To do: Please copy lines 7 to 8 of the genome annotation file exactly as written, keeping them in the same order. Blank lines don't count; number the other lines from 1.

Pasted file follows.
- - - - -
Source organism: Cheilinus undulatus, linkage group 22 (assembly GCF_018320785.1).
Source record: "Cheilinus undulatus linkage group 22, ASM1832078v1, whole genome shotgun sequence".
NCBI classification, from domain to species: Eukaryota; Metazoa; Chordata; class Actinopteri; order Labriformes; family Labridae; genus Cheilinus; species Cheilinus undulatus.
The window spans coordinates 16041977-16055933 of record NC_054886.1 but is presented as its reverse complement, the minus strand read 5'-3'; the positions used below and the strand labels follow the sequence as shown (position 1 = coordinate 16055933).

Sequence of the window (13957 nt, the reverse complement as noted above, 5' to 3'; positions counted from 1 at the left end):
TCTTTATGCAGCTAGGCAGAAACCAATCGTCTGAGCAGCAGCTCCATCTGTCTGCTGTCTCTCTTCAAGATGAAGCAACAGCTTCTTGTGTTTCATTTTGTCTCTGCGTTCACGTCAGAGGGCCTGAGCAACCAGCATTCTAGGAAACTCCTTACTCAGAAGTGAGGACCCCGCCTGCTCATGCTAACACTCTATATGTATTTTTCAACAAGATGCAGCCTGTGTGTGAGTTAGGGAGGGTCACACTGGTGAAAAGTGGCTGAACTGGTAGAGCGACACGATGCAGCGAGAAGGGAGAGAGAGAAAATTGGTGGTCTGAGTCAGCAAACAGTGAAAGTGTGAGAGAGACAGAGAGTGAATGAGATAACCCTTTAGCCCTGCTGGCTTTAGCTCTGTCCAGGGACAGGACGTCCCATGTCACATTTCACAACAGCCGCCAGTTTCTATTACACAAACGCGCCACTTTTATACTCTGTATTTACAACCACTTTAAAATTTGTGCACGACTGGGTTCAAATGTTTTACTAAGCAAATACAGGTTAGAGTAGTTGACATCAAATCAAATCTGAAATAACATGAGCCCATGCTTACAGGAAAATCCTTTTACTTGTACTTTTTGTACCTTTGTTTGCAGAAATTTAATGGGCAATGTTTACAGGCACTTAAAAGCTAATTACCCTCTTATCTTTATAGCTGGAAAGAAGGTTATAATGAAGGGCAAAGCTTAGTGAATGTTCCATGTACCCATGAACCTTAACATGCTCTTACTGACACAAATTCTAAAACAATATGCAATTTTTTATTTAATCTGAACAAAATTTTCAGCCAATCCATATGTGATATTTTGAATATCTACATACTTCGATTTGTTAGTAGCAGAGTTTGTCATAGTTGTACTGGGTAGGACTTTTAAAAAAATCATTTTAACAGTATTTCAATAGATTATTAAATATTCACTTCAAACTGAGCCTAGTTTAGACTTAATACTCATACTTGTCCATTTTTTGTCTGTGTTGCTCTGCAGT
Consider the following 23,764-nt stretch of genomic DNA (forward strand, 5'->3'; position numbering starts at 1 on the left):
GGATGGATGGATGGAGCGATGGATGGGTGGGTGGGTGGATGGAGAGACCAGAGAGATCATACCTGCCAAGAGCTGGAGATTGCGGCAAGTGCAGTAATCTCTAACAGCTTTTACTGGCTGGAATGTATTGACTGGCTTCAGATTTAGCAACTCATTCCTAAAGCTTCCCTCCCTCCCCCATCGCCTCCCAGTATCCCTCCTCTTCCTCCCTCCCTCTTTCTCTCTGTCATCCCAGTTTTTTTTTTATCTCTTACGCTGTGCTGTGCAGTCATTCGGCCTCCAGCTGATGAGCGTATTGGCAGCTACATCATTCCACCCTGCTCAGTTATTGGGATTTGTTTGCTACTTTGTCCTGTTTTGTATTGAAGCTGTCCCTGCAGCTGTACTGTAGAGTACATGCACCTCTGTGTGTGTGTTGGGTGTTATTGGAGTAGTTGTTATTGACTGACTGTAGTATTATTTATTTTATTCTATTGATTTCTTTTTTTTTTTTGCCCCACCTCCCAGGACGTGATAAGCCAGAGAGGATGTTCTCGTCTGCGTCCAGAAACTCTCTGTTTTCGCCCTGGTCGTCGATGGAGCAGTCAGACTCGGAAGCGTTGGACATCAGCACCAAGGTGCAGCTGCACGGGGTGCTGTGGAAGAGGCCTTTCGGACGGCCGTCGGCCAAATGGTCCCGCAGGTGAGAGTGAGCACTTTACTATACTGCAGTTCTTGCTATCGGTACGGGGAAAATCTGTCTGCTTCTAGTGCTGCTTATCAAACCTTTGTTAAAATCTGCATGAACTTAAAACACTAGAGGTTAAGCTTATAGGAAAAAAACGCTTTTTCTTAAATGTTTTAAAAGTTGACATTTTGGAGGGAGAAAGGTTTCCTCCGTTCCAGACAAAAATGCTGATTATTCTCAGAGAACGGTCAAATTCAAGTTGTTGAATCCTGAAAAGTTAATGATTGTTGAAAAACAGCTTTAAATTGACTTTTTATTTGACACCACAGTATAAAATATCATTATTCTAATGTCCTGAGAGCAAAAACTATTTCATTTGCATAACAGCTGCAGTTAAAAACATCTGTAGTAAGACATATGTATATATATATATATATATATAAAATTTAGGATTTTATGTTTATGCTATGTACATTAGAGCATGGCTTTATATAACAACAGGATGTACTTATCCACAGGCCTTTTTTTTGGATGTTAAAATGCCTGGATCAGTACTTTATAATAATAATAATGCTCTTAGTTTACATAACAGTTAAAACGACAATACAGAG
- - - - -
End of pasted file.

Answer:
Consider the following 23,764-nt stretch of genomic DNA (forward strand, 5'->3'; position numbering starts at 1 on the left):
GGATGGATGGATGGAGCGATGGATGGGTGGGTGGGTGGATGGAGAGACCAGAGAGATCATACCTGCCAAGAGCTGGAGATTGCGGCAAGTGCAGTAATCTCTAACAGCTTTTACTGGCTGGAATGTATTGACTGGCTTCAGATTTAGCAACTCATTCCTAAAGCTTCCCTCCCTCCCCCATCGCCTCCCAGTATCCCTCCTCTTCCTCCCTCCCTCTTTCTCTCTGTCATCCCAGTTTTTTTTTTATCTCTTACGCTGTGCTGTGCAGTCATTCGGCCTCCAGCTGATGAGCGTATTGGCAGCTACATCATTCCACCCTGCTCAGTTATTGGGATTTGTTTGCTACTTTGTCCTGTTTTGTATTGAAGCTGTCCCTGCAGCTGTACTGTAGAGTACATGCACCTCTGTGTGTGTGTTGGGTGTTATTGGAGTAGTTGTTATTGACTGACTGTAGTATTATTTATTTTATTCTATTGATTTCTTTTTTTTTTTTGCCCCACCTCCCAGGACGTGATAAGCCAGAGAGGATGTTCTCGTCTGCGTCCAGAAACTCTCTGTTTTCGCCCTGGTCGTCGATGGAGCAGTCAGACTCGGAAGCGTTGGACATCAGCACCAAGGTGCAGCTGCACGGGGTGCTGTGGAAGAGGCCTTTCGGACGGCCGTCGGCCAAATGGTCCCGCAGGTGAGAGTGAGCACTTTACTATACTGCAGTTCTTGCTATCGGTACGGGGAAAATCTGTCTGCTTCTAGTGCTGCTTATCAAACCTTTGTTAAAATCTGCATGAACTTAAAACACTAGAGGTTAAGCTTATAGGAAAAAAACGCTTTTTCTTAAATGTTTTAAAAGTTGACATTTTGGAGGGAGAAAGGTTTCCTCCGTTCCAGACAAAAATGCTGATTATTCTCAGAGAACGGTCAAATTCAAGTTGTTGAATCCTGAAAAGTTAATGATTGTTGAAAAACAGCTTTAAATTGACTTTTTATTTGACACCACAGTATAAAATATCATTATTCTAATGTCCTGAGAGCAAAAACTATTTCATTTGCATAACAGCTGCAGTTAAAAACATCTGTAGTAAGACATATGTATATATATATATATATATATAAAATTTAGGATTTTATGTTTATGCTATGTACATTAGAGCATGGCTTTATATAACAACAGGATGTACTTATCCACAGGCCTTTTTTTTGGATGTTAAAATGCCTGGATCAGTACTTTATAATAATAATAATGCTCTTAGTTTACATAACAGTTAAAACGACAATACAGAG